PHILADELPHIA FIRE. By John Edgar Wideman, New York: Henry Holt, 199 pp., $18.95 NEAR the end of John Edgar Wideman's ``Philadelphia Fire'' is a rap-style revision of Shakespeare's ``The Tempest,'' which Wideman claims is central to the meaning of the whole novel. William Shakespeare is referred to as ``the master blaster, bad swan from Avon, number-one voice and people's choice, scratcher, and mixer and sweet jam faixer, ripsnorter, and exhorter, cool as a refrigerator, prestidigitator.''
In an attempt at role modeling, Cudjoe, the book's fictional protagonist, points out to his inner-city African-American students that while the famous Elizabethan romance sympathizes with Prospero, who has been cheated out of his dukedom, it gives tacit approval to his invading and expropriating Caliban's island.
Indeed, claims Cudjoe, the bard has represented Caliban as a third-world native, a lowly savage ripe for exploitation, a dark, deformed creature who is resistant to education and possessed of an unwonted sexual appetite. Not even in the felicitous epilogue does anyone think to restore to him the island which is really his.
Wideman implies that it is just this assumption that nonwhites are inherently inferior and therefore deserving of no rights, which brought about the Philadelphia Move fire and the reaction of silence and oppressiveness that seemed to condone it.
On May 13, 1985, the Philadelphia police department, in an attempt to dislodge a commune of Move radicals from their home at 6221 Osage Street, dropped a bomb on the rowhouse roof and surrounded the building with sharpshooters ready to kill anyone who tried to escape the ensuing blaze. Following police orders, 150 firefighters - manning 37 pieces of equipment - allowed the fire to consume 52 other buildings before getting it under control. All Move residents were immolated except one adult, who was convicted of assault, and one child.
Wideman's book explores not so much the causes and effects of the Move massacre as the Caliban consciousness of Philadelphia's black community. By presenting an aggregate of urban types who populate the inner-city, Wideman portrays the spiritual vacuum he equates with Caliban's lot and that of many contemporary blacks.
Wideman's street people act and sound authentic; they are scatologically eloquent. Political pragmatist Timbo, for example, explains his disenchantment with the ideals of the 60's: ``We had them on their knees man. Begging and pulling out their hair. Tried everything to put us down but we were strong. We were righteous. Couldn't nothing stop us. But our own damn selves. They let us strut around like we owned the Johnson. We was superbad. On the tube. In the movies. They just let us be for a while.''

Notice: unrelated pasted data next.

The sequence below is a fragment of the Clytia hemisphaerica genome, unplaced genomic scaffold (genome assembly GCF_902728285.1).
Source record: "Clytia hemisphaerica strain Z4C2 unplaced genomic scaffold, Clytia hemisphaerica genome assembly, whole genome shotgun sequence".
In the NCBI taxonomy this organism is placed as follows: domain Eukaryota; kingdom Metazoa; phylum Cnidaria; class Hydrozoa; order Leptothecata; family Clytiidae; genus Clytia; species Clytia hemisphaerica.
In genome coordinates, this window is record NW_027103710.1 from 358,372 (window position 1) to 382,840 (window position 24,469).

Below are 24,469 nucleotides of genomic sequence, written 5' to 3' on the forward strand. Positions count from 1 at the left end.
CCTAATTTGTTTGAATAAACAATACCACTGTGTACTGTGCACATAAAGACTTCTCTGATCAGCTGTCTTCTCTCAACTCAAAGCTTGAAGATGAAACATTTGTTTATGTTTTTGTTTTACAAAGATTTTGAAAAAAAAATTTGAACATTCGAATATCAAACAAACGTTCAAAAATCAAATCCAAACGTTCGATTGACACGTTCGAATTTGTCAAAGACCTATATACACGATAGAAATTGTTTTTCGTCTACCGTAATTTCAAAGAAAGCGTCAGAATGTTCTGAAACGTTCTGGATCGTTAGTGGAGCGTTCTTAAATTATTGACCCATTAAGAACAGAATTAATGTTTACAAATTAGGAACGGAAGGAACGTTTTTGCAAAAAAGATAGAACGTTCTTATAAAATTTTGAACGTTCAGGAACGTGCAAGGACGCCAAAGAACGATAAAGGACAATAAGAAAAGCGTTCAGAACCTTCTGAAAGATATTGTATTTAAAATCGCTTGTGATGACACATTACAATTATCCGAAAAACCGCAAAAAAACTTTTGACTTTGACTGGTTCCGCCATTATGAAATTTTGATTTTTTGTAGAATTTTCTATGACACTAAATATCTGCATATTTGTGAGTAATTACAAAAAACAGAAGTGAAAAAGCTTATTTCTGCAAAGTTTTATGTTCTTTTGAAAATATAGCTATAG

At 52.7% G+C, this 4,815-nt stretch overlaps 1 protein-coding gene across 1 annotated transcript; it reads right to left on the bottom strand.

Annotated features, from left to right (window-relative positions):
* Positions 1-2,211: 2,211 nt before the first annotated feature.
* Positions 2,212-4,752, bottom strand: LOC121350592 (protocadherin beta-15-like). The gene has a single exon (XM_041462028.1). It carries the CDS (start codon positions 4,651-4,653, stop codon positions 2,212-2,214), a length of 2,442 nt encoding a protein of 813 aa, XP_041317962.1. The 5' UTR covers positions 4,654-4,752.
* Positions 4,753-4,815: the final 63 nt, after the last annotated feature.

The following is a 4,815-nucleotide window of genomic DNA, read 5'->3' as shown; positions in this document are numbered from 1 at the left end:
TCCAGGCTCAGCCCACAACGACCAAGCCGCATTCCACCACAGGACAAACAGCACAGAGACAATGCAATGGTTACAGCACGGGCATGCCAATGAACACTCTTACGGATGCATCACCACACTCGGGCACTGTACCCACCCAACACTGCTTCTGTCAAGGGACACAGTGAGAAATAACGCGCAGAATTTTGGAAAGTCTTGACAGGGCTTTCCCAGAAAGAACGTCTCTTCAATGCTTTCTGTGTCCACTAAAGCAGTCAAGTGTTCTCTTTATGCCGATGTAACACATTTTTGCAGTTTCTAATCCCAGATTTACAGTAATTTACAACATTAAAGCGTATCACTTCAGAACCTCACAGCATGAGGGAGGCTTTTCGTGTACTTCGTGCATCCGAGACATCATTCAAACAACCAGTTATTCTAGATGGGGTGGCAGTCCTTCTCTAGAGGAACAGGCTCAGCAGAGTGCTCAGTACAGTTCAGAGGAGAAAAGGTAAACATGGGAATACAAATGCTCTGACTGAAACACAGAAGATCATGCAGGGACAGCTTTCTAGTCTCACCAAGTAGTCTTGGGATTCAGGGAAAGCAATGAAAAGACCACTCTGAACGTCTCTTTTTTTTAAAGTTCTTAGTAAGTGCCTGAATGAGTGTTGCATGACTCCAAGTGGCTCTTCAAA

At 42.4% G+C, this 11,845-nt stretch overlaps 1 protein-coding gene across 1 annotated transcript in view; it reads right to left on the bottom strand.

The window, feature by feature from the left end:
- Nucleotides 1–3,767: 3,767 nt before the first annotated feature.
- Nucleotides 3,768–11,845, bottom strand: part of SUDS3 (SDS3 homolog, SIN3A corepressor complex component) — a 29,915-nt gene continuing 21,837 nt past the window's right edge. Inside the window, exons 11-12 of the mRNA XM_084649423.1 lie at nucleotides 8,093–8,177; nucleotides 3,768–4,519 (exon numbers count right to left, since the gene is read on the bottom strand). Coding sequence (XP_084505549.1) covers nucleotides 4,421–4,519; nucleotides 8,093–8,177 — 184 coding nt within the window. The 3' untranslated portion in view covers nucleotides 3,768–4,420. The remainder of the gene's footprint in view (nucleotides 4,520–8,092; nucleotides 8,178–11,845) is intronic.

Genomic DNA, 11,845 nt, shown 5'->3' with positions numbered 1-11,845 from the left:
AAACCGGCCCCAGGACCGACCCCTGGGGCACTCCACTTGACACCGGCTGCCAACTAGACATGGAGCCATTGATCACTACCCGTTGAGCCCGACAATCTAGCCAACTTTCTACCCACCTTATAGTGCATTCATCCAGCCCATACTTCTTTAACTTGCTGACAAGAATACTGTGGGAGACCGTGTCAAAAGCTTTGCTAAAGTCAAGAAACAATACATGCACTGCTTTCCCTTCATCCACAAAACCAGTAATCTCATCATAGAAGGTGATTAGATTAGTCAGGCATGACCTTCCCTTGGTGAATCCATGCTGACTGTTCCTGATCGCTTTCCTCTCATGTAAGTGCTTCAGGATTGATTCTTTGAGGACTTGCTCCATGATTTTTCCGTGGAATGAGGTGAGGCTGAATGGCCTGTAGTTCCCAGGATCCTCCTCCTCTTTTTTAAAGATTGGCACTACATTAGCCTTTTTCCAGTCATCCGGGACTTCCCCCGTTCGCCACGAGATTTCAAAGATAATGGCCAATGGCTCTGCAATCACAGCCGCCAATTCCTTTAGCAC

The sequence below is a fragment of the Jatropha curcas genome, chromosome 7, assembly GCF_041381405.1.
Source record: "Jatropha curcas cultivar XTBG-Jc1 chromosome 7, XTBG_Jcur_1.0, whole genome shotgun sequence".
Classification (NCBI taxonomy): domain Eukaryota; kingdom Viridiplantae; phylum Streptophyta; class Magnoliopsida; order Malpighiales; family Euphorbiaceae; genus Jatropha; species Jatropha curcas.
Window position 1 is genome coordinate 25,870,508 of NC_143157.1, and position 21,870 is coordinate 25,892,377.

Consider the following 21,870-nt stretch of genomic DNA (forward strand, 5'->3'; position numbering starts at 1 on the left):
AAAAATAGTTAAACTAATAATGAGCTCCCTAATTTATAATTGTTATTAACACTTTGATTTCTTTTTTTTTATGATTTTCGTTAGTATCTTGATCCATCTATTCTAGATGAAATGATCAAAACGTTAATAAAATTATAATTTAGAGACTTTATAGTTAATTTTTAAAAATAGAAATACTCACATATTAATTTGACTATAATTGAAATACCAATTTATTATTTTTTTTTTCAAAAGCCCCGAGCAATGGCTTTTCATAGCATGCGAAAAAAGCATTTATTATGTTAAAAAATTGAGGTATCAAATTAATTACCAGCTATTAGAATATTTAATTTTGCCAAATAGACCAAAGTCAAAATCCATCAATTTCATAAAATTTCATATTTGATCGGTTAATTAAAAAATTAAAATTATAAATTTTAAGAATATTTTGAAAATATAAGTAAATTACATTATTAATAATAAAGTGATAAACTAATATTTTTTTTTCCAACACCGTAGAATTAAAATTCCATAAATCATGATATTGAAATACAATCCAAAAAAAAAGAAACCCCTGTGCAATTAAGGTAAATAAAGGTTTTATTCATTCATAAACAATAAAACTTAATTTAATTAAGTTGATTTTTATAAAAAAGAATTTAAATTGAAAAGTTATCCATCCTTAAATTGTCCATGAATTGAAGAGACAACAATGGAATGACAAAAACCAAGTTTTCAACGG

Scattered almost randomly throughout the book are voices from the street, hard-bitten, articulate, incisive. Ex-office worker Margaret Jones explains why she threw off her life of drudgery and submitted to slavery as a member of the group that promised to overturn the entire system. Political pragmatist Timbo, Cudjoe's former college classmate, brazenly admits that his political perks are paid for from the deep and dirty pockets of greed.
As an educated black writer, Cudjoe is hounded by guilt. He has married a white woman, ruined the marriage, and lost contact with his children. A son writes to him from behind prison bars. He becomes something of a hesitant and self-deprecating J. Alfred Prufrock; his self-expression is forestalled while he postpones the facing of his own demons. At times, the story threatens to become the ultimate literary solipsism - a book about the writing of itself.
Somewhere near the middle of the book, the novel makes a break from conventional narrative form. Cudjoe's search for the sole child survivor of the holocaust peters out, and for a time Cudjoe himself disappears from the pages of the book. Suddenly, we have John Edgar Wideman himself speaking in the first person and displaying an assortment of letters, quotes, and incidents that somehow splay the story into different levels of meaning. Like the stream-of-consciousness associations throughout the book, there are subtle links between these sundry pieces, but the imaginative leaps have suddenly become longer, and Wideman makes no bones about hopping right out of the fictional mode altogether.
What he seems to be doing here is asking the reader to give up the luxuries of conventional fiction, such as structure, a feeling that things are designed and under control, and a satisfying sense of completion. Arguably, in a story that is centered around such a dire event, these niceties would be the literary equivalent of Louis Armstrong's singing, ``Oh, what a wonderful world.''
Instead, the novel's form itself does to the reader what the inner-city environment does to its residents. We feel the falling away of expectations and the emptying out of a sense of control and direction. As readers, we surrender to the tenuousness of the author's personal associations, which wind and spiral randomly like steam from a city grate. If the book's general ambience were described in musical terms it would be more like that of a muted, understated trumpet solo floating against the horizon from a lonely fire escape, - perhaps that of a Miles Davis figure, slouched, sulky, eye-shaded.
Wideman asks us to unlearn our assumptions, and he writes an un-novel. All this fracturing of literary convention does not make for a smooth, easy read, but as one of Wideman's characters says, ``Technique, technique is truth, bucko.''